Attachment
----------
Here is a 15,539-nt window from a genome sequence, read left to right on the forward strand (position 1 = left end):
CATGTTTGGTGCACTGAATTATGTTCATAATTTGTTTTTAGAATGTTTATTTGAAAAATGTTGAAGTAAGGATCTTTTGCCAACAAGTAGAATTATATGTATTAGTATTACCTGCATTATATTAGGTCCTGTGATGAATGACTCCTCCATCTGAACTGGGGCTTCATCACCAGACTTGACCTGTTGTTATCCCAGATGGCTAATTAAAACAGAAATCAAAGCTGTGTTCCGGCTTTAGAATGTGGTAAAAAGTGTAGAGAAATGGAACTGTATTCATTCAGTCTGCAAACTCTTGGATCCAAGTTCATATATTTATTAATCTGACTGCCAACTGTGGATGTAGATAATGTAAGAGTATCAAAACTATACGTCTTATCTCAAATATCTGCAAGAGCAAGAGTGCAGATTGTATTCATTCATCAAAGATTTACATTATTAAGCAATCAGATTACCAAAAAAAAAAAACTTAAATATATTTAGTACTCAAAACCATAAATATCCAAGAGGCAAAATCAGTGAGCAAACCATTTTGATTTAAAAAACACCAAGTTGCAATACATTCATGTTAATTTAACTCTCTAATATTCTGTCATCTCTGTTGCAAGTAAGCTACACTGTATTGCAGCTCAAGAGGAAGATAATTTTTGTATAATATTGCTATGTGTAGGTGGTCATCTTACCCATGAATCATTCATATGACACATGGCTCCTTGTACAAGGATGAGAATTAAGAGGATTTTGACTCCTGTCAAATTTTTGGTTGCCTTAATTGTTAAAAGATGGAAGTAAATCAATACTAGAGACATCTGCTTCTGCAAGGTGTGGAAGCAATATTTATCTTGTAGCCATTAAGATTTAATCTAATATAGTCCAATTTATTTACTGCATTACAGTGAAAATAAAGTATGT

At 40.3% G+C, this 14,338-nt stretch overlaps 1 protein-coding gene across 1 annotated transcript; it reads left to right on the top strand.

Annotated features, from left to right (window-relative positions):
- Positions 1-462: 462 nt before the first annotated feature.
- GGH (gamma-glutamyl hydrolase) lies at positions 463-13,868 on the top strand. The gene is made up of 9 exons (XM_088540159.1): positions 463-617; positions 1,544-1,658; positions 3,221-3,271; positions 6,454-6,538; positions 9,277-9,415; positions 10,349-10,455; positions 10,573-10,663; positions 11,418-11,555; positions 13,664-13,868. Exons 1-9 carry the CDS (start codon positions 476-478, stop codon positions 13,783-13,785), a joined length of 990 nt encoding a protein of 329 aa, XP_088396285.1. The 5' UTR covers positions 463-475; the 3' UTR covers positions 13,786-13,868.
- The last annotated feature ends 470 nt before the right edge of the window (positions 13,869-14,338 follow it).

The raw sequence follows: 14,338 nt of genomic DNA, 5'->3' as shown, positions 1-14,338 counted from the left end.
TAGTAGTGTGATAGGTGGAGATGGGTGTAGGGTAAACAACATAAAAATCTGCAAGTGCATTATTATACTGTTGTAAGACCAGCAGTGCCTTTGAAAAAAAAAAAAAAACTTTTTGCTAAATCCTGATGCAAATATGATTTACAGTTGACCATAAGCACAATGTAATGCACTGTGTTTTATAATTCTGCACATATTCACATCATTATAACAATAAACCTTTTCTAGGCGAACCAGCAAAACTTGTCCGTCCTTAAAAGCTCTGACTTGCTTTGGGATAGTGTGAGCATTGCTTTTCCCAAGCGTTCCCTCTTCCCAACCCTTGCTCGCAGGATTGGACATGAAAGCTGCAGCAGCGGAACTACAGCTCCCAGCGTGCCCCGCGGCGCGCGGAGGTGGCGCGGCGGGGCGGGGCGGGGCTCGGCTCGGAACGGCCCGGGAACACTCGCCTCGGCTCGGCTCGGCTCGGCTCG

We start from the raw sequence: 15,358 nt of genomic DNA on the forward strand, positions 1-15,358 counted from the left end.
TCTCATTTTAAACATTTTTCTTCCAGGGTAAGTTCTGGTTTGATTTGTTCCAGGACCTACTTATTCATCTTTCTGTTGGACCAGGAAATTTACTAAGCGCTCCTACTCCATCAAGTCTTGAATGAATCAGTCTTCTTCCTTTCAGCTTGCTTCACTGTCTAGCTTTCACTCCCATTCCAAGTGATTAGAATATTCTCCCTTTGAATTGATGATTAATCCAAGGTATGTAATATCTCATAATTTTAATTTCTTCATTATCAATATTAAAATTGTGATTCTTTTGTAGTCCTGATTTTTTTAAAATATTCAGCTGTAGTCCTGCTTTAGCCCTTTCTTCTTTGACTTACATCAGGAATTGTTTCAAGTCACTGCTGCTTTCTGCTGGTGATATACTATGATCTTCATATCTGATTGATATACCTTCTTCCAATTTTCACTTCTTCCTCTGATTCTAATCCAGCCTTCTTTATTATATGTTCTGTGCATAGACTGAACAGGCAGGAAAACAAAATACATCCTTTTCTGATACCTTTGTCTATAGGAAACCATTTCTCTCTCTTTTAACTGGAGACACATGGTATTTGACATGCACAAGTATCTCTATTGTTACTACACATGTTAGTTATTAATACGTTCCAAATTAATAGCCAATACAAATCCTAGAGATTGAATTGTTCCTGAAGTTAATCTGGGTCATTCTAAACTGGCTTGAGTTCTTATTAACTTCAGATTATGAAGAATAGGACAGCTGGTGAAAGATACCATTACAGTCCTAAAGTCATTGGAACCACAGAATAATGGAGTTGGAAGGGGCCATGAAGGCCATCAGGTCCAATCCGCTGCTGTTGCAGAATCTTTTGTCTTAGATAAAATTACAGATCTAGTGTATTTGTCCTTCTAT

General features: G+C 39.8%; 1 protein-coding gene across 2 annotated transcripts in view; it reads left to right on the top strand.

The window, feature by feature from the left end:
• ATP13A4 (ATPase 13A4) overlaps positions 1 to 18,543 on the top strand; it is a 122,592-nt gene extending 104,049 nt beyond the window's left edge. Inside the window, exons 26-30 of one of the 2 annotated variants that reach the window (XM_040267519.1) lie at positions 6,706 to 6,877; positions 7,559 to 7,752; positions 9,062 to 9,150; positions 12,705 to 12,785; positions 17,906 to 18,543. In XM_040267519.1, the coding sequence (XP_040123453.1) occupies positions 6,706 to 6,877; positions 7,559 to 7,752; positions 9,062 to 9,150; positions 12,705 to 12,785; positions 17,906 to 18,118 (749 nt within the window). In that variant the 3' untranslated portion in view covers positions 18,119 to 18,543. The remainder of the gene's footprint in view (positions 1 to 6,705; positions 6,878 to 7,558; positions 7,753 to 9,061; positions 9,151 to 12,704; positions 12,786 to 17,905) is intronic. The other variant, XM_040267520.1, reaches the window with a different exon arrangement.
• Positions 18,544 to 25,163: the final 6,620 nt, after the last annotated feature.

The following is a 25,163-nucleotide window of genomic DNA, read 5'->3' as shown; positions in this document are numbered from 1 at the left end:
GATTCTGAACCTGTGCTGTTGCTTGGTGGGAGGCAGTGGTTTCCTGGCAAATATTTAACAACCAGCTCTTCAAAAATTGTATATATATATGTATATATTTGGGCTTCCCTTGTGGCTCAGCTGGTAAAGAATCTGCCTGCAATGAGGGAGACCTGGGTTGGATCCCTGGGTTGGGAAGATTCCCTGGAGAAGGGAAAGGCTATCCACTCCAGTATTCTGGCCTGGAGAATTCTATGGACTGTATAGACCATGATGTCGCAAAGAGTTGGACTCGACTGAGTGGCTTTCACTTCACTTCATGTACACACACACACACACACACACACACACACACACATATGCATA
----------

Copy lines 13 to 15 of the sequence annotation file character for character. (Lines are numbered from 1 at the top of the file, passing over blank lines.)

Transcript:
The window, feature by feature from the left end:
• ATP13A4 (ATPase 13A4) overlaps positions 1 to 18,543 on the top strand; it is a 122,592-nt gene extending 104,049 nt beyond the window's left edge. Inside the window, exons 26-30 of one of the 2 annotated variants that reach the window (XM_040267519.1) lie at positions 6,706 to 6,877; positions 7,559 to 7,752; positions 9,062 to 9,150; positions 12,705 to 12,785; positions 17,906 to 18,543. In XM_040267519.1, the coding sequence (XP_040123453.1) occupies positions 6,706 to 6,877; positions 7,559 to 7,752; positions 9,062 to 9,150; positions 12,705 to 12,785; positions 17,906 to 18,118 (749 nt within the window). In that variant the 3' untranslated portion in view covers positions 18,119 to 18,543. The remainder of the gene's footprint in view (positions 1 to 6,705; positions 6,878 to 7,558; positions 7,753 to 9,061; positions 9,151 to 12,704; positions 12,786 to 17,905) is intronic. The other variant, XM_040267520.1, reaches the window with a different exon arrangement.
• Positions 18,544 to 25,163: the final 6,620 nt, after the last annotated feature.